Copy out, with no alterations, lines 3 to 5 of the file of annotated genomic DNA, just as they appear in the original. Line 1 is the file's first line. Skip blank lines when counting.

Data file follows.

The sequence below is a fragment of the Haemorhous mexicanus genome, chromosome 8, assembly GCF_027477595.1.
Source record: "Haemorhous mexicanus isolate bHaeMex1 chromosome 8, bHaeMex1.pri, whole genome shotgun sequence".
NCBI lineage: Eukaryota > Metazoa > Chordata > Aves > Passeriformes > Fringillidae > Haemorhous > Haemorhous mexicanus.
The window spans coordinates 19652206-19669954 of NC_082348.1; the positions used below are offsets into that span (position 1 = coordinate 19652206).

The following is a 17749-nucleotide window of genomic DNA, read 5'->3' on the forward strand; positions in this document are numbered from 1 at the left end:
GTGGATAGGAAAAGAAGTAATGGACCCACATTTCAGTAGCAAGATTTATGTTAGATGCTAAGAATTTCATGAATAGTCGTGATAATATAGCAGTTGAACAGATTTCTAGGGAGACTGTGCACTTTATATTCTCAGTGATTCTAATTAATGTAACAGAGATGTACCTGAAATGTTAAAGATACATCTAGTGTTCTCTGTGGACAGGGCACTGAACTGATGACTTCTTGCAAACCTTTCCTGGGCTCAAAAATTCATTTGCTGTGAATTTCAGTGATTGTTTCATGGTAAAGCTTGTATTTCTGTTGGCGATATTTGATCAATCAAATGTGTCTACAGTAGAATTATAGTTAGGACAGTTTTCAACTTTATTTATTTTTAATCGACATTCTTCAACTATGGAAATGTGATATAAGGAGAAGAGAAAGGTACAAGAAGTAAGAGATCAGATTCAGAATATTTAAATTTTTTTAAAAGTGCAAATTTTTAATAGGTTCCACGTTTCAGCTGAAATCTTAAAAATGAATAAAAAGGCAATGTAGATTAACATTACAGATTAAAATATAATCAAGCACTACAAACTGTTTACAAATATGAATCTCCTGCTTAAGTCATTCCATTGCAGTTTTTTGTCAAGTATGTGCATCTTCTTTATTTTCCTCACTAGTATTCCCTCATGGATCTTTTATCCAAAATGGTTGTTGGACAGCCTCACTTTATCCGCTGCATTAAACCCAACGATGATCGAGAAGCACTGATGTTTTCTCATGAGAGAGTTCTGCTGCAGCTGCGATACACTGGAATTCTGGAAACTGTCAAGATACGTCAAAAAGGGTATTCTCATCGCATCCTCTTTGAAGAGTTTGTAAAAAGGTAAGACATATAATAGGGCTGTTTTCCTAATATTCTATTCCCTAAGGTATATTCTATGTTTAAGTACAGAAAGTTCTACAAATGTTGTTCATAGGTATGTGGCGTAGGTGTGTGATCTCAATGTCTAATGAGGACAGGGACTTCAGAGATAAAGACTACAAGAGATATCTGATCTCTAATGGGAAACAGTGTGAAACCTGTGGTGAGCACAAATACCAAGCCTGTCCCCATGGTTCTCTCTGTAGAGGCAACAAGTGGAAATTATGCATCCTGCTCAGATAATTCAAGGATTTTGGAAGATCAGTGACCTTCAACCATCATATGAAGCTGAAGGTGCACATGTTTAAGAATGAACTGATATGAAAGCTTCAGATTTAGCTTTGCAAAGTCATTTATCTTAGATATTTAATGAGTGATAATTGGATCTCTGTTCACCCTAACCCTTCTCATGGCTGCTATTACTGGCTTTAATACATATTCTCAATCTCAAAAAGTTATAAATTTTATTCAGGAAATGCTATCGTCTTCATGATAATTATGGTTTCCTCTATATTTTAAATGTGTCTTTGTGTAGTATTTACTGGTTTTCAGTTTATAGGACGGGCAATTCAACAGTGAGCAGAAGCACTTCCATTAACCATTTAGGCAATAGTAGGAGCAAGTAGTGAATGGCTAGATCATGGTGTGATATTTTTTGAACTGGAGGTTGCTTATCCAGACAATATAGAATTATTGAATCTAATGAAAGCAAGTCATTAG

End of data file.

NCBI lineage: Eukaryota > Metazoa > Chordata > Aves > Passeriformes > Fringillidae > Haemorhous > Haemorhous mexicanus.
The window spans coordinates 19652206-19669954 of NC_082348.1; the positions used below are offsets into that span (position 1 = coordinate 19652206).

The following is a 17749-nucleotide window of genomic DNA, read 5'->3' on the forward strand; positions in this document are numbered from 1 at the left end: